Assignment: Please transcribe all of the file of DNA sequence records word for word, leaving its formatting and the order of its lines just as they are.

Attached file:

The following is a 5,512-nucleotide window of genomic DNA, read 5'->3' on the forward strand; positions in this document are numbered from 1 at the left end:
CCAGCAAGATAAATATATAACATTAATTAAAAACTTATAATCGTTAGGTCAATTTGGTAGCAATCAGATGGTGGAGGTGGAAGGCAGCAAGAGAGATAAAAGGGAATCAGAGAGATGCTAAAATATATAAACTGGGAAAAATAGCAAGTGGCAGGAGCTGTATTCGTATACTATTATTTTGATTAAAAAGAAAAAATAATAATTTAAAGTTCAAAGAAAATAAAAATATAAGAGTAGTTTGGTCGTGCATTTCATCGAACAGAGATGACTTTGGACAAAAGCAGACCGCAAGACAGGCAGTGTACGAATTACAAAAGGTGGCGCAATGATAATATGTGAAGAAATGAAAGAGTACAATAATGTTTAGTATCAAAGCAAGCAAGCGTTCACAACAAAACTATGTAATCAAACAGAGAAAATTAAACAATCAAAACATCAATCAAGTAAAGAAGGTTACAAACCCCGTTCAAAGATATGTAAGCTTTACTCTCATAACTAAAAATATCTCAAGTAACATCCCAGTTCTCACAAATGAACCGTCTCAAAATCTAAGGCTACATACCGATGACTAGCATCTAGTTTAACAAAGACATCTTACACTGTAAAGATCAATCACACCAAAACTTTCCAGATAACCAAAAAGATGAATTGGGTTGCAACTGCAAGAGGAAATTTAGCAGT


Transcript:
The following is a 5,512-nucleotide window of genomic DNA, read 5'->3' on the forward strand; positions in this document are numbered from 1 at the left end:
CCAGCAAGATAAATATATAACATTAATTAAAAACTTATAATCGTTAGGTCAATTTGGTAGCAATCAGATGGTGGAGGTGGAAGGCAGCAAGAGAGATAAAAGGGAATCAGAGAGATGCTAAAATATATAAACTGGGAAAAATAGCAAGTGGCAGGAGCTGTATTCGTATACTATTATTTTGATTAAAAAGAAAAAATAATAATTTAAAGTTCAAAGAAAATAAAAATATAAGAGTAGTTTGGTCGTGCATTTCATCGAACAGAGATGACTTTGGACAAAAGCAGACCGCAAGACAGGCAGTGTACGAATTACAAAAGGTGGCGCAATGATAATATGTGAAGAAATGAAAGAGTACAATAATGTTTAGTATCAAAGCAAGCAAGCGTTCACAACAAAACTATGTAATCAAACAGAGAAAATTAAACAATCAAAACATCAATCAAGTAAAGAAGGTTACAAACCCCGTTCAAAGATATGTAAGCTTTACTCTCATAACTAAAAATATCTCAAGTAACATCCCAGTTCTCACAAATGAACCGTCTCAAAATCTAAGGCTACATACCGATGACTAGCATCTAGTTTAACAAAGACATCTTACACTGTAAAGATCAATCACACCAAAACTTTCCAGATAACCAAAAAGATGAATTGGGTTGCAACTGCAAGAGGAAATTTAGCAGT